Technically this answer doesn't specify what slows it down, but it does explain how it does.
I've never done anything with orbital mechanics before today, but I got bored and read a few articles, linked below and made a scale model of the Parker solar probe's final orbit in my program I wrote from scratch!
What you see here is the arguments of the orbit of the parker solar probe:
0.043 AU is the distance from the sun it will end up at, this is the first oblong orbit that you see.
0.738 AU is the final distance it will be travelling after the 6 fly-bys of venus it makes.
- With each flyby of venus it lowers the lowest point of the orbit.
- When it starts at earth, it's going to be at approximately 1 AU away from the sun!
- The animation shows the difference between the starting orbit (Earth) and it's final one.
Note: AU is arbitrary units in the graph, don't pay attention to the scaling for AU.
If you look at the points on the graph, every single individual point is a specific unit of time.
The only important thing to know is that the time it takes to go between any two dots is the same.
- Notice how the dots are super far apart closer to the sun!
- This means that it takes a the same amount of time to traverse more distance.
- This is also known simply as "going faster".
At it's final orbit, closest to the sun, it will be going 700,000 km/h (wikipedia).
- The Earth revolves around the sun at about ~107200 km/h (wikipedia).
- The parker solar probe will be lowering one end of its orbit to a measly 7.3% of earth's lowest.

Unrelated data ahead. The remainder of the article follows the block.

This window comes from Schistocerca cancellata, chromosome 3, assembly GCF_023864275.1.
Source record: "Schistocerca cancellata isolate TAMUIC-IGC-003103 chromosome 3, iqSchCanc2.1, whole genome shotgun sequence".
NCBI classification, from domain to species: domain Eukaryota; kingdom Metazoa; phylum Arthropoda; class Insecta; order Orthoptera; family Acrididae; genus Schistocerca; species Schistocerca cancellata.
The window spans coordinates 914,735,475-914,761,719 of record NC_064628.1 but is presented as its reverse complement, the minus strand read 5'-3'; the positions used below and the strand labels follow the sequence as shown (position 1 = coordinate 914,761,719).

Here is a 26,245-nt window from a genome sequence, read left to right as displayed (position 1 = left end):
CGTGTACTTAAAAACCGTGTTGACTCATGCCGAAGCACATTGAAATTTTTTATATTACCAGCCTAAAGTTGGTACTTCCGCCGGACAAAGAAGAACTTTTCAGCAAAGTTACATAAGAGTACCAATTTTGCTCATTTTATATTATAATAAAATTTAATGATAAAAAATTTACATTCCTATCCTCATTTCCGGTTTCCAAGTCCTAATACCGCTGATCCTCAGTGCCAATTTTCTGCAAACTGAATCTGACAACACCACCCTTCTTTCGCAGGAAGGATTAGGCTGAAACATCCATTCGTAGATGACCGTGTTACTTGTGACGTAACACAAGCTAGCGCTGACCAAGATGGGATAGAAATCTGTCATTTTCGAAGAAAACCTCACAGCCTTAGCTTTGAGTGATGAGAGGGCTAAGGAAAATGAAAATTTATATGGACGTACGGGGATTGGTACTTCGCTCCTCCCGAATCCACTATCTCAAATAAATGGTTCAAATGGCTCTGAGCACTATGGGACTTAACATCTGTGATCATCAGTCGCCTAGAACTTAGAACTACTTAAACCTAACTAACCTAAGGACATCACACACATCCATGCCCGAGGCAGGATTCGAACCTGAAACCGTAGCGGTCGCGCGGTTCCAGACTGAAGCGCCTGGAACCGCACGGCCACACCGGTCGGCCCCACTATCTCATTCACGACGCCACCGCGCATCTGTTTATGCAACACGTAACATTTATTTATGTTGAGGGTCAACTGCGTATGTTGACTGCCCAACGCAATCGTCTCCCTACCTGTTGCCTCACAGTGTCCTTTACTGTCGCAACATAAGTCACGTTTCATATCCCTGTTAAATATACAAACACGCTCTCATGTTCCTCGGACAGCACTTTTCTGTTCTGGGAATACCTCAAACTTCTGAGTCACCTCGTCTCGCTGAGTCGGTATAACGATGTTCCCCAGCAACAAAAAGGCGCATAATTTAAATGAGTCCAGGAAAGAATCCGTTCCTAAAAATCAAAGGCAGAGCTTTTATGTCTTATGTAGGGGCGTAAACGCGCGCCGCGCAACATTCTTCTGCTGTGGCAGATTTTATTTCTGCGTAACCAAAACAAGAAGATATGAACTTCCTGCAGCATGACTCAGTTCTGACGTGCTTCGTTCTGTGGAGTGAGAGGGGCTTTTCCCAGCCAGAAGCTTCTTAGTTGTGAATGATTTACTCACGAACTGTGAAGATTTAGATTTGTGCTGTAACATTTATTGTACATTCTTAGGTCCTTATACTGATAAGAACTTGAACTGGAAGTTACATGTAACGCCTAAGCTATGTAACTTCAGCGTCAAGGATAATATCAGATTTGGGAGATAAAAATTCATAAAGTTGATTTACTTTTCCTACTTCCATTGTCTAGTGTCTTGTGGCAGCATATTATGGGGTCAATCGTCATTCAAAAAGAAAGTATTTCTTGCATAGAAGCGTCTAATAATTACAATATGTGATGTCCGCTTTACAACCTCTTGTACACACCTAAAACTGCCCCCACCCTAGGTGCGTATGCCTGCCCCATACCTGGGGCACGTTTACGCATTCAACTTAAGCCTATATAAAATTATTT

- This is done by using Venus' gravity to repeatedly slow (yes, slow!) the highest orbital point.
- By slowing the highest point, you stay there for a longer time and a smaller amount at the lowest.
- However, you travel the same amount of distance on both sides of the orbit!
This is called eccentricity (cue the graph to the bottom left, and the outer ellipse):
- "Eccentric" is the word to describe "non-circular" orbits, or ones with a low point.
- Earth is about .01673 eccentric, that's basically nothing, we're a perfect circle.
- Parker solar probe will be approximately .846 eccentric by my calculations (probably off).
Now, lastly, lets look at that velocity graph.
- Notice how the axis of the graph shrinks dramatically when we go from "Parker" to "Earth".
- The maximum and minimum vector velocities shrink with a less "eccentric" orbit.
- With a perfectly circular orbit, you're not changing speed at all (simplified greatly).
- Look at how evenly the dots are spaced, all line segments are equal!
- This means they're equal in time (length) and speed (distance between two dots over time)!
PS: Anybody please correct anything glaringly wrong with this answer, I want to learn too.